Raised Bed Gardens – Easing Your Harvesting Needs

Regardless of its length and shape, a typical raised bed garden is three to four feet wide. Ideal for vegetables and flowers, it can be framed in wood, rock or concrete blocks. This form of gardening reduces the risk of foreign elements that can destroy the plants.

Raised Bed Gardens – The Tips for Installation

When choosing wood to frame raised bed gardens, toxin-preserved lumber such as creosote-treated railroad ties should be avoided. Redwood and naturally rot-resistant cedar are safer, and wood infused with alkaline copper quaternary is deemed safe for food crops by the United States Environmental Protection Agency. It is important to fasten raised bed gardens with galvanized or stainless steel bolts or screws for naturally rot-resistant or pressure-resistant wood. Instead of filling the bed with garden dirt, soil mix for planters, peat moss and compost should be used and leveled in a 2 x 4 dimension. The bed garden’s site should be free of turf and weeds.

Raised Bed Vegetable – Advantages

Raised bed vegetable gardens eliminate the need for digging and they can reduce the risk of back strain because they can be built according to the height preference of the gardener. These garden boxes get more sunlight than conventional gardens, allowing them to warm up faster. Moreover, the enclosures in raised bed vegetable gardens enable increased control of watering, irrigation and drainage. Elevation prevents domestic animals and children from reaching into and destroying the plants, especially when netting is added around the box. It is suitable for square foot gardening as well as companion planting, mixing crops that are easier to pluck.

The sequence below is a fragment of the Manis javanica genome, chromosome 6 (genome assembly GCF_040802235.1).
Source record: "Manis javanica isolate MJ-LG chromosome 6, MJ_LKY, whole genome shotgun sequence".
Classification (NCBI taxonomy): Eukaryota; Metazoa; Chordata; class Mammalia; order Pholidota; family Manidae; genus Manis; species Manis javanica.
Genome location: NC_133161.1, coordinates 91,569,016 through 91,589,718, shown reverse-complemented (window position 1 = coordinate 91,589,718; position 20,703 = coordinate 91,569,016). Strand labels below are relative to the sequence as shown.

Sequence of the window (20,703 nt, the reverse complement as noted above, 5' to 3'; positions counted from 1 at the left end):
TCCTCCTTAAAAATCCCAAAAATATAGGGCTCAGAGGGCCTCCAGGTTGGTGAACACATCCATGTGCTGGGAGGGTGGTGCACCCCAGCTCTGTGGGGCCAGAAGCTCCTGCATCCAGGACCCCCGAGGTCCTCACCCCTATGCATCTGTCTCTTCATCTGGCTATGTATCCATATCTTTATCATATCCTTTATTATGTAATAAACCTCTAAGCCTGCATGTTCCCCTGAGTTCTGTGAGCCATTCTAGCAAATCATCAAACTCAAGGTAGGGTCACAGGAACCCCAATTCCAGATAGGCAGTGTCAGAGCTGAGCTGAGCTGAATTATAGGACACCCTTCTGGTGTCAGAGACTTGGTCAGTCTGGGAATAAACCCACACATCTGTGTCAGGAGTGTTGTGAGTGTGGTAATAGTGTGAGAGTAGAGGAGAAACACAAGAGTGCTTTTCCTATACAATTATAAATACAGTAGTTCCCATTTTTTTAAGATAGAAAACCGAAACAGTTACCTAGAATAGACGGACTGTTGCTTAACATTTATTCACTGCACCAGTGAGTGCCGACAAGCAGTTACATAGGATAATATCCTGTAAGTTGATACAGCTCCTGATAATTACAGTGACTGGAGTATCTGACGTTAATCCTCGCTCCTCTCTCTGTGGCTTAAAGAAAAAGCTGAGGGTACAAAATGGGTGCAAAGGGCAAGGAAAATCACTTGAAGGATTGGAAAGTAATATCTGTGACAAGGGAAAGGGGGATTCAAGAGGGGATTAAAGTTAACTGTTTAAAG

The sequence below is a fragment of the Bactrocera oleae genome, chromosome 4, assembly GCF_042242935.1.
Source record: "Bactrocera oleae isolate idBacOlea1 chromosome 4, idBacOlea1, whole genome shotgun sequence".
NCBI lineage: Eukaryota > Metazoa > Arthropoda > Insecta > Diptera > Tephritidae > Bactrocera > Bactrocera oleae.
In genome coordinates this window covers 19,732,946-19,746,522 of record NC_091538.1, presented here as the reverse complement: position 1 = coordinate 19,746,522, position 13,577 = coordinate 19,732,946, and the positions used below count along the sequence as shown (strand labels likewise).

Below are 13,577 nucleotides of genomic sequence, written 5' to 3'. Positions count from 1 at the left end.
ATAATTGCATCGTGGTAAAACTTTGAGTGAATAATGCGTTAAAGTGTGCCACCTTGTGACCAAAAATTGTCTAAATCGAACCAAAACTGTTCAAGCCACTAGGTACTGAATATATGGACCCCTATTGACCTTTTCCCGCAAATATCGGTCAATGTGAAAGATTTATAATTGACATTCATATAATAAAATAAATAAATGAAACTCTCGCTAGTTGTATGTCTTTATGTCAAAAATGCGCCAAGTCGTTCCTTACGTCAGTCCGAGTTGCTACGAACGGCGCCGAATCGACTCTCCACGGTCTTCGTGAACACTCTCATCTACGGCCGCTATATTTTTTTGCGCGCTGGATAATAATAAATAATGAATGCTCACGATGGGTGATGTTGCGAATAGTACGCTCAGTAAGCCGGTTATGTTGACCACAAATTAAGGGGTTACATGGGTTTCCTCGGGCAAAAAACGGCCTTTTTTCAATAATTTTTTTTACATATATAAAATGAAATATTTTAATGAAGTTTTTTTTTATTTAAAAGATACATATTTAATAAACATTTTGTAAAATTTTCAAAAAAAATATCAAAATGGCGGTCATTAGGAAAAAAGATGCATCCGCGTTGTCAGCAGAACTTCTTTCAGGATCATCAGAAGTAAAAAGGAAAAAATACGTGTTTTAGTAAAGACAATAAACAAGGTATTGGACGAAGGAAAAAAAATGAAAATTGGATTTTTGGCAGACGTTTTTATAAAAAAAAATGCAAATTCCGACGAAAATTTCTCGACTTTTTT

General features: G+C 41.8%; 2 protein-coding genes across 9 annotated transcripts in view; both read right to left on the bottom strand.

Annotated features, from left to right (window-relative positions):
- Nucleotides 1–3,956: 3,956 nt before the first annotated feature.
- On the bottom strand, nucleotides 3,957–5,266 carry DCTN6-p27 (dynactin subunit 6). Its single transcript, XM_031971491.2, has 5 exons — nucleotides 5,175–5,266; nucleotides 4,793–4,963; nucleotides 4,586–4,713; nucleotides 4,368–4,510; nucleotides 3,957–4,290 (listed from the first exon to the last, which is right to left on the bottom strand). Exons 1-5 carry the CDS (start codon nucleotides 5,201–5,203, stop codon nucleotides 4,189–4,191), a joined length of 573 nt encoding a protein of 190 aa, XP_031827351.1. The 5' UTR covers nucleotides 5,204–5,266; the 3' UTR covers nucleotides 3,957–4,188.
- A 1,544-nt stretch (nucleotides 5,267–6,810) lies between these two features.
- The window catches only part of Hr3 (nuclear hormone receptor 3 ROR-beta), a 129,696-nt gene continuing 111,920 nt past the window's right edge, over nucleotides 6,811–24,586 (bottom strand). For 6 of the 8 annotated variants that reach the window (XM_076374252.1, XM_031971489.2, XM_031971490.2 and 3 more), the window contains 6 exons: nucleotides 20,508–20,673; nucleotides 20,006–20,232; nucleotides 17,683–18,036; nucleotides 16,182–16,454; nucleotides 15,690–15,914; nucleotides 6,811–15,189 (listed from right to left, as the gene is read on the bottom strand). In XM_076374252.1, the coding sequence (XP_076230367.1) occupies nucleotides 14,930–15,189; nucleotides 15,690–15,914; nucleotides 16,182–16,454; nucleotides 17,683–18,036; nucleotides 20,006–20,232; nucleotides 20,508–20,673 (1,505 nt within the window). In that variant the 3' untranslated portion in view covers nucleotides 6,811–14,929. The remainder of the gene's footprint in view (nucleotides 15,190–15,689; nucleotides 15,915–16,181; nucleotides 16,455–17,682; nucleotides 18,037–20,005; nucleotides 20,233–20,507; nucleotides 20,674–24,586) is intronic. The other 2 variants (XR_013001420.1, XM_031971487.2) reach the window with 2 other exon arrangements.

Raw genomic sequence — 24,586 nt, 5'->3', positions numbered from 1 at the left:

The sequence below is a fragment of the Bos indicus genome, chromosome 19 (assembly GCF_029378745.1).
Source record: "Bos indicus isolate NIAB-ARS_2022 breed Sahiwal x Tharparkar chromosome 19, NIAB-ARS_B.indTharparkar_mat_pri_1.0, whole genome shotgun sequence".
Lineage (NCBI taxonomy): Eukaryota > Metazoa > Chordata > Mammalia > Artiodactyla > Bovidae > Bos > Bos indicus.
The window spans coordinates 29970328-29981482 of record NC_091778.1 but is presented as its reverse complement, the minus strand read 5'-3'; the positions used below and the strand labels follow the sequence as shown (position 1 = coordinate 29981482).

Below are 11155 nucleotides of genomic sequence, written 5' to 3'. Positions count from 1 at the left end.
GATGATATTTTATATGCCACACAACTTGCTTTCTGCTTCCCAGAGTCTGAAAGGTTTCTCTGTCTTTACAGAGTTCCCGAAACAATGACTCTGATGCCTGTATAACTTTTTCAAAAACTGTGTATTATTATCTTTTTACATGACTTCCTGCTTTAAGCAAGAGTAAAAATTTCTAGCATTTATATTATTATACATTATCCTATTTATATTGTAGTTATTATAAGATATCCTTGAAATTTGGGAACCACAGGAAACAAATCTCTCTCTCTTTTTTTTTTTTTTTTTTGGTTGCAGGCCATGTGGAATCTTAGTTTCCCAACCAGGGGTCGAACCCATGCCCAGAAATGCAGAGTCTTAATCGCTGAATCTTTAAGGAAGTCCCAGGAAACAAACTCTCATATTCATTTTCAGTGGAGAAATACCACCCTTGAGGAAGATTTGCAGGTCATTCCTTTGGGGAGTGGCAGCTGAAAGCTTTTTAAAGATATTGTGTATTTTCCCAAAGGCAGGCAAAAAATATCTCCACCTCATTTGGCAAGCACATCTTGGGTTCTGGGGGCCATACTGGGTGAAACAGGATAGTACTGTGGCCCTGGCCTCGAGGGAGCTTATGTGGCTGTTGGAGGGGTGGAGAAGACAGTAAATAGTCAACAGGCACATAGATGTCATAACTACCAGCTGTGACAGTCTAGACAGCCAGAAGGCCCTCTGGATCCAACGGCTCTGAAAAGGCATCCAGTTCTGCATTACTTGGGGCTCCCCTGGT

Raised Flower Beds – Construction

To allow the gardener to reach the middle of the box from both sides, but wide enough to prevent crowding of the crops, raised flower beds should be narrow enough. After marking the desired place for the bed, a trench can be dug under the edge of the bed at least a few inches deep. The box is then built and fastened into the trench. Dirt is packed around the edge before the bed is filled with soil. In terms of irrigation, flexible poly tubing is the simplest drip irrigation option. An automatic watering system can also be added to the bed garden.

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